It is true, as the Minister said, that any increase, whether in remuneration or expenses, given to a member of the Oireachtas must be given to him in the open and by Parliament. The Minister stated that that right had not been abused since 1922, that only on two occasions for Ministers and three for Deputies were salaries increased. The Minister would have been entitled to go one further and say that on one occasion Ministers' salaries were even reduced by one of his colleagues-admittedly only for a very short time, but that is the position.

I should like to deal with a matter touched upon by Senator Ó Ciosáin. Earlier today I, on another Bill, made an appeal for the undeveloped areas and the backward parts of this country. I always thought that these backward places do not get a fair crack of the whip from the Government. Let me carry that a step further. Even the backward parts of counties do not get a fair crack of the whip from county councils. This Bill demonstrates that that policy is being pursued on a national level.

In his speech, the Minister informed us that members of the Oireachtas will be able to communicate by telephone with their constituencies from Leinster House, provided they can do so over the automatic exchange and provided they have not to enlist the services of the telephonist to put them through. That means that Deputies from the cities and larger towns serviced by an automatic exchange will be entitled to communicate by telephone free, gratis and for nothing, whereas members from Cavan town, Carrick-on-Shannon, Monaghan, Letterkenny and other towns throughout the country will have to pay 3/3d. for their telephone calls. On the other hand, their colleagues from Dundalk, Limerick, Waterford, Mullingar and Cork will be able to get through for nothing. That is not fair. It is quite unnecessary because in order to have universal communication by telephone, free, gratis and for nothing, it is required only to provide one telephonist here in Leinster House and a small office to which a member whose home area does not enjoy an automatic exchange could go, book a call and file a docket. It is as simple as that and for the sake of uniformity, on which we had a long lesson earlier this year, I suggest very seriously that that should be done.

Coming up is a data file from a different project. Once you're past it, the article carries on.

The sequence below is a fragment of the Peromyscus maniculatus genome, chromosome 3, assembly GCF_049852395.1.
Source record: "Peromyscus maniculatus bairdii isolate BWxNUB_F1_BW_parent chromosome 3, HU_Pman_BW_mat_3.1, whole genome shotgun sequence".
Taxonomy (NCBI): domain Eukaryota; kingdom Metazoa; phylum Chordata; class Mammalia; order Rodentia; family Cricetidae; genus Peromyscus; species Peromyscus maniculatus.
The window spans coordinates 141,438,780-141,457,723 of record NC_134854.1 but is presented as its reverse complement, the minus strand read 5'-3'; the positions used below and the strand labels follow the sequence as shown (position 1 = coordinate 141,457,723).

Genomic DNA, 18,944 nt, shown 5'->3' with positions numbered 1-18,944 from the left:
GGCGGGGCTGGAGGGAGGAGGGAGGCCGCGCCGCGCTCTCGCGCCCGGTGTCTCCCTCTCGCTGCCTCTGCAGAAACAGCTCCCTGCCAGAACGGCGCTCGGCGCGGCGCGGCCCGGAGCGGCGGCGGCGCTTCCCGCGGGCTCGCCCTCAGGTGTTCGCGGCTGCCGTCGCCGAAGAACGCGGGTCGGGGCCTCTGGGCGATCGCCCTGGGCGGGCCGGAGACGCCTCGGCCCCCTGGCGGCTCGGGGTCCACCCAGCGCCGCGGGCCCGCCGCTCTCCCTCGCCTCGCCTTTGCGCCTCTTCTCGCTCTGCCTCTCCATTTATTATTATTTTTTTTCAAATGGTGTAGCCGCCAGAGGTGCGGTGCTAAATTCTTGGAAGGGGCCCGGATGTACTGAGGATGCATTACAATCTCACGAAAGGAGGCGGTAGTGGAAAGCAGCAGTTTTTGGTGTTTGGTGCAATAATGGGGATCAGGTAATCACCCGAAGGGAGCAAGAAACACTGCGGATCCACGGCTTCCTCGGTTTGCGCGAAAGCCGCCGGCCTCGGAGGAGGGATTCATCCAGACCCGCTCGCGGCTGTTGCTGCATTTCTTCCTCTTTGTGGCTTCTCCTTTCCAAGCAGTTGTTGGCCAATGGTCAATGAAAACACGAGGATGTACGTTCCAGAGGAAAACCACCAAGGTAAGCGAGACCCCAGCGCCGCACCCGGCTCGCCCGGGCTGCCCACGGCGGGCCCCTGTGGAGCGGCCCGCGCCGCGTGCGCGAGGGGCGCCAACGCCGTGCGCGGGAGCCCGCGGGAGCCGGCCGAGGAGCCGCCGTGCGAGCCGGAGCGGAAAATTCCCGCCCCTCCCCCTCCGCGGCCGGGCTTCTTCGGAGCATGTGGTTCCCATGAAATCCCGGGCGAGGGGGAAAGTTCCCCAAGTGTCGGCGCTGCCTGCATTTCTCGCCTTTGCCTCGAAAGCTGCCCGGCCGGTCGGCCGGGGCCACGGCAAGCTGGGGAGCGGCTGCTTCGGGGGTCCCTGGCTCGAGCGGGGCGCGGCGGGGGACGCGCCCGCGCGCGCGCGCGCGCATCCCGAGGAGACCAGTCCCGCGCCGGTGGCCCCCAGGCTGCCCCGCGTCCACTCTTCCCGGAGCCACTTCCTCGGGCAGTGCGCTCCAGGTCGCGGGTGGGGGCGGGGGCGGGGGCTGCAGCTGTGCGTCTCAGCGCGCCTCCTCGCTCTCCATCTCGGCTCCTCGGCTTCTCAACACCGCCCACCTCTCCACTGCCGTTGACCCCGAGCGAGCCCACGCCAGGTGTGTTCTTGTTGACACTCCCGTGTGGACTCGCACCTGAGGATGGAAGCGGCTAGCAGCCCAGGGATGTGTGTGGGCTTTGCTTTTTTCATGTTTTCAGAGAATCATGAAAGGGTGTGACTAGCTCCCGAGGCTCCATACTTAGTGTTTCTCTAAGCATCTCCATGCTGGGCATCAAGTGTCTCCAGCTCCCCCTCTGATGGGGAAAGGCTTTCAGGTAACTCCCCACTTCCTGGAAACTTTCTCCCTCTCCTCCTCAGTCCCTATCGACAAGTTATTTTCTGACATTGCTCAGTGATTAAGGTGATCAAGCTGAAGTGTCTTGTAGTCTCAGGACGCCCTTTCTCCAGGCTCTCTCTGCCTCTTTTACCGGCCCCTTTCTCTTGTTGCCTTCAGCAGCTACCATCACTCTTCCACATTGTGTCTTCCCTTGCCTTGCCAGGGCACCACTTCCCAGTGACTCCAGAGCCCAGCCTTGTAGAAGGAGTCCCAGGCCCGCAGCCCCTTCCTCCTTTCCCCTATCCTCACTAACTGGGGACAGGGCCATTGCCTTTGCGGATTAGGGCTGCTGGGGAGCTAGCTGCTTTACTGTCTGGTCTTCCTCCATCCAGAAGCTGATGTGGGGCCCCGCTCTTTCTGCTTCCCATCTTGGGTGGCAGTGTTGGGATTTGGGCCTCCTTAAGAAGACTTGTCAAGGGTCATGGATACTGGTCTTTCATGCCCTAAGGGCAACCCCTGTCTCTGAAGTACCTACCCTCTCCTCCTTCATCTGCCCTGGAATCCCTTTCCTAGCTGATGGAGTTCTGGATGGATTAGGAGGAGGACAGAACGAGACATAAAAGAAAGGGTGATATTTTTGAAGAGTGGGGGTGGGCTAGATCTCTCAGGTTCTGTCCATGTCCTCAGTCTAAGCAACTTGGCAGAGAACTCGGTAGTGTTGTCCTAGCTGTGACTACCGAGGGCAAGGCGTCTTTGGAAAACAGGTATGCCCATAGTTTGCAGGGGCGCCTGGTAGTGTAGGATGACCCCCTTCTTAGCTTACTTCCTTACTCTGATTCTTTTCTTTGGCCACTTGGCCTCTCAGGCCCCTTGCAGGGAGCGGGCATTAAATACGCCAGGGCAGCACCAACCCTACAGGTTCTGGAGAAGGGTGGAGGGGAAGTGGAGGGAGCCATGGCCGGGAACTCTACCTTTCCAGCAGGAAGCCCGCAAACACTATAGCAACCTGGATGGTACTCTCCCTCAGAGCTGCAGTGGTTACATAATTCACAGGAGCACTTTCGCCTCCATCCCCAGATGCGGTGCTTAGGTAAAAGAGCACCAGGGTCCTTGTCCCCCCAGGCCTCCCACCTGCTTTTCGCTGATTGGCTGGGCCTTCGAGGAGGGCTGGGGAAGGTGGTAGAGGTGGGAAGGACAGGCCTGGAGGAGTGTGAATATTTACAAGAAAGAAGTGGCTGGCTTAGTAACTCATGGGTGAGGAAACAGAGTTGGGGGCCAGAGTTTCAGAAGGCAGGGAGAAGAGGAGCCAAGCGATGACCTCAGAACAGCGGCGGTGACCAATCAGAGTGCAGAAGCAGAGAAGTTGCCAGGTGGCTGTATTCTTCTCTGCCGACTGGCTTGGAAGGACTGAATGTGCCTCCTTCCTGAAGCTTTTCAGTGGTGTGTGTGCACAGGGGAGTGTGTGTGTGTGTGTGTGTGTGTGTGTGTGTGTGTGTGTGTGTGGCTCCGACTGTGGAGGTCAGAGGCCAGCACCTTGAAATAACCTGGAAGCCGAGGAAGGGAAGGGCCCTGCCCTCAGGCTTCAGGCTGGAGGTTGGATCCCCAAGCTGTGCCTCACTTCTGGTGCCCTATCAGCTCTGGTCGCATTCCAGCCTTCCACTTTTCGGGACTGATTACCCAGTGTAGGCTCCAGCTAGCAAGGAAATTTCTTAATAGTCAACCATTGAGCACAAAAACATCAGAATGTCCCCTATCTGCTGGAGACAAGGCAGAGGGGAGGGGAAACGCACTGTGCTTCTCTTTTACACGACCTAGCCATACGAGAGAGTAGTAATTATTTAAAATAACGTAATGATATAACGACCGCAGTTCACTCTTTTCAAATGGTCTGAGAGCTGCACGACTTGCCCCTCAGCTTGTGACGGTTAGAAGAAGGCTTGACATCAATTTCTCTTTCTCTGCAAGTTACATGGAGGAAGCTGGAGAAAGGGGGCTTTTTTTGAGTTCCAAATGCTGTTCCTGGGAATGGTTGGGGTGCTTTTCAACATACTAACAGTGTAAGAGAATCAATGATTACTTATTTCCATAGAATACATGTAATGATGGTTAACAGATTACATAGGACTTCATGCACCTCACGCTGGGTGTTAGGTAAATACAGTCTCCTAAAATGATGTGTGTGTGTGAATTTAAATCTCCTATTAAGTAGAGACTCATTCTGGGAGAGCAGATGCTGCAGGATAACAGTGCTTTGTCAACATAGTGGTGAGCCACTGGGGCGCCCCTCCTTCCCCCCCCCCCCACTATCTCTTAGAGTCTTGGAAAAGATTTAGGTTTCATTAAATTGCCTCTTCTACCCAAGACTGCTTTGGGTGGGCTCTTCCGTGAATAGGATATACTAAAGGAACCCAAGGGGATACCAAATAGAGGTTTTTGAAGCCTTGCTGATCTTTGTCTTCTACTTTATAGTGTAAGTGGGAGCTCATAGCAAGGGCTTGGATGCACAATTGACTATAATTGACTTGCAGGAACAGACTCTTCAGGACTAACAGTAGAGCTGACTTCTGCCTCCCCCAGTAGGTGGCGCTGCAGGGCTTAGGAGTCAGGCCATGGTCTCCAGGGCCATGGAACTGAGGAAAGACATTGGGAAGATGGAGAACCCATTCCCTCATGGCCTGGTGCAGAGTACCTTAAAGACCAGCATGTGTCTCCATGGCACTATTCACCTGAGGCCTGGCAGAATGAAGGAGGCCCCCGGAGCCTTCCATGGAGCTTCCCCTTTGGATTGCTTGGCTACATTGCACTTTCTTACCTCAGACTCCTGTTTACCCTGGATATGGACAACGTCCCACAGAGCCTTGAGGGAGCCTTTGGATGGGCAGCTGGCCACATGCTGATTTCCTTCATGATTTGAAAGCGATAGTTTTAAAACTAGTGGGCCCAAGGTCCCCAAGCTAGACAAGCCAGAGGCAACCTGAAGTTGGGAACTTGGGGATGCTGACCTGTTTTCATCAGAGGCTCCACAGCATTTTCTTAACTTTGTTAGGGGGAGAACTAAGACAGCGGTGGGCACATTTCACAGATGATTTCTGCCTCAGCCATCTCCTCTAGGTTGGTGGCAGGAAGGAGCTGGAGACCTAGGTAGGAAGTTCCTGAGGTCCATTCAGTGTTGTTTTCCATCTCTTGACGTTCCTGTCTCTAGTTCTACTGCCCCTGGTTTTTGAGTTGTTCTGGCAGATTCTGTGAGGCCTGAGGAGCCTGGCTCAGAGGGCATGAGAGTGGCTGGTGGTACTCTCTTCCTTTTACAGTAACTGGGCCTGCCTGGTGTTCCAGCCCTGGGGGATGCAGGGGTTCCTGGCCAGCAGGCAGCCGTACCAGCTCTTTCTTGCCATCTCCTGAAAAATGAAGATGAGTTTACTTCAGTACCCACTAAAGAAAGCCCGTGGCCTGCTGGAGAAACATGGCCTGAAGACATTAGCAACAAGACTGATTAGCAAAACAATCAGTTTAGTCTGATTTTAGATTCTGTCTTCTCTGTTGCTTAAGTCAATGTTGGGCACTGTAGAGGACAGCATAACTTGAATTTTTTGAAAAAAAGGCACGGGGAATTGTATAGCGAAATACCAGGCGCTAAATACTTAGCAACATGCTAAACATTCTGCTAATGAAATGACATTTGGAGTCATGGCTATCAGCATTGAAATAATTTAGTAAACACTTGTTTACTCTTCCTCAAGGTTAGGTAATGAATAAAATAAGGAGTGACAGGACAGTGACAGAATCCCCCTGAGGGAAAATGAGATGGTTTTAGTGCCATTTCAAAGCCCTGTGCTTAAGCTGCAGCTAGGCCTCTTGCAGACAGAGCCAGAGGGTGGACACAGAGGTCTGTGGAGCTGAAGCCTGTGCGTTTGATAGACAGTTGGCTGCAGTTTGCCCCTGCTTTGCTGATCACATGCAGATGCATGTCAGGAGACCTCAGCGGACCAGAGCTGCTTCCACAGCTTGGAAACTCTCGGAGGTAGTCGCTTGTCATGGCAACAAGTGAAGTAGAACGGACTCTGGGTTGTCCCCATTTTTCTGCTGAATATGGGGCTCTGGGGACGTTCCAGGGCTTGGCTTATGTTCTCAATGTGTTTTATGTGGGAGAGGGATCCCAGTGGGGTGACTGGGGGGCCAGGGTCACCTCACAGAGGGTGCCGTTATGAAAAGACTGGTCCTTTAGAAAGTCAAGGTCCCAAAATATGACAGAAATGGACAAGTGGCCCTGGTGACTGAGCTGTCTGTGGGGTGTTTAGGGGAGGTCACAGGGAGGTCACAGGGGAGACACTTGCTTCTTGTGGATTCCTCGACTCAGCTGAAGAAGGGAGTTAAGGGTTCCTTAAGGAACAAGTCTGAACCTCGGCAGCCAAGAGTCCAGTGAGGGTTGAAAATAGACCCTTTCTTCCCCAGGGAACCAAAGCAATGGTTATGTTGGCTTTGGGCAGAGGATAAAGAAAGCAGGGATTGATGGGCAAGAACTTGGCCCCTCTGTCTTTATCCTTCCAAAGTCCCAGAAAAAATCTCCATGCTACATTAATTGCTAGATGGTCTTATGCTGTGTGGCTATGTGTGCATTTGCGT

I wish to join with previous speakers in welcoming this measure and would do what no Senator so far has done—congratulate the Minister for having taken his courage in his hands and introduced the facilities which the Bill provides. It is quite obvious that in the past neither Senators nor Deputies could give a really efficient service because of the lack of communication facilities. In the matter of postage, I can appreciate why the Minister had to take certain precautions so that no abuses would creep in. Whatever excuses could be given for abuses by other people, it would be a very dangerous thing if abuses were to occur in this respect. For that reason, I congratulate the Minister on ensuring that nothing of the sort will happen here.

I completely agree with Senator Fitzpatrick that the trunk call facilities should be on an equal basis for all members of both Houses. It is a fact that automatic telephone exchanges do not operate in the more remote areas of the country and because of that definite drawback, I suggest that, pending the introduction of automation throughout the country, interim arrangements should be made somewhat on the lines advocated by the Senator. It should be possible to have a special telephonist assigned for these calls and to furnish members of either House making such calls with requisitions on which to indicate to whom and where the calls were made. After all, it is not because there is any danger of abuses that these calls are denied, because in the case of the automatic exchange calls they can be made on business other than that of the Oireachtas.